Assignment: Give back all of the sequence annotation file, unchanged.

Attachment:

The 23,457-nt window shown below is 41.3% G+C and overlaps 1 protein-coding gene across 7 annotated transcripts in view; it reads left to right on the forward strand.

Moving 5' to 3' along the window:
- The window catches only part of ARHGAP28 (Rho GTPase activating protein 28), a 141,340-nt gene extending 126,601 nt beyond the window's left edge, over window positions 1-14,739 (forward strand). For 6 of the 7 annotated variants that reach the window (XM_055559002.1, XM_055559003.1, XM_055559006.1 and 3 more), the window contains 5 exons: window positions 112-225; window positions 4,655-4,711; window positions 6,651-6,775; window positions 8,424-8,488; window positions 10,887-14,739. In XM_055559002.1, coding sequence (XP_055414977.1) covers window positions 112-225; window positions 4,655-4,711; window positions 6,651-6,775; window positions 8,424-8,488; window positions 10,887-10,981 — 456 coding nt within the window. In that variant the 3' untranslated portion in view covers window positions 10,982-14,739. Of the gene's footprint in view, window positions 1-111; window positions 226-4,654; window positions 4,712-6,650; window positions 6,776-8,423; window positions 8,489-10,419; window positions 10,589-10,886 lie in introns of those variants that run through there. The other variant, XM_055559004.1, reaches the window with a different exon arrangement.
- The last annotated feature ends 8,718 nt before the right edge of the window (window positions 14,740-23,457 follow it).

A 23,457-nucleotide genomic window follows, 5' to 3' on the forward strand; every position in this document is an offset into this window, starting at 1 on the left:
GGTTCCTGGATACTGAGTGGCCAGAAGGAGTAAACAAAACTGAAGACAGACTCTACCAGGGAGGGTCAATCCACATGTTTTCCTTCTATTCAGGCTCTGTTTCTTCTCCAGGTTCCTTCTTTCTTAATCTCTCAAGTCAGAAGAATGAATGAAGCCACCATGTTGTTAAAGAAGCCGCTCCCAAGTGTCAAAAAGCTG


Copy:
The 23,457-nt window shown below is 41.3% G+C and overlaps 1 protein-coding gene across 7 annotated transcripts in view; it reads left to right on the forward strand.

Moving 5' to 3' along the window:
- The window catches only part of ARHGAP28 (Rho GTPase activating protein 28), a 141,340-nt gene extending 126,601 nt beyond the window's left edge, over window positions 1-14,739 (forward strand). For 6 of the 7 annotated variants that reach the window (XM_055559002.1, XM_055559003.1, XM_055559006.1 and 3 more), the window contains 5 exons: window positions 112-225; window positions 4,655-4,711; window positions 6,651-6,775; window positions 8,424-8,488; window positions 10,887-14,739. In XM_055559002.1, coding sequence (XP_055414977.1) covers window positions 112-225; window positions 4,655-4,711; window positions 6,651-6,775; window positions 8,424-8,488; window positions 10,887-10,981 — 456 coding nt within the window. In that variant the 3' untranslated portion in view covers window positions 10,982-14,739. Of the gene's footprint in view, window positions 1-111; window positions 226-4,654; window positions 4,712-6,650; window positions 6,776-8,423; window positions 8,489-10,419; window positions 10,589-10,886 lie in introns of those variants that run through there. The other variant, XM_055559004.1, reaches the window with a different exon arrangement.
- The last annotated feature ends 8,718 nt before the right edge of the window (window positions 14,740-23,457 follow it).

A 23,457-nucleotide genomic window follows, 5' to 3' on the forward strand; every position in this document is an offset into this window, starting at 1 on the left:
GGTTCCTGGATACTGAGTGGCCAGAAGGAGTAAACAAAACTGAAGACAGACTCTACCAGGGAGGGTCAATCCACATGTTTTCCTTCTATTCAGGCTCTGTTTCTTCTCCAGGTTCCTTCTTTCTTAATCTCTCAAGTCAGAAGAATGAATGAAGCCACCATGTTGTTAAAGAAGCCGCTCCCAAGTGTCAAAAAGCTG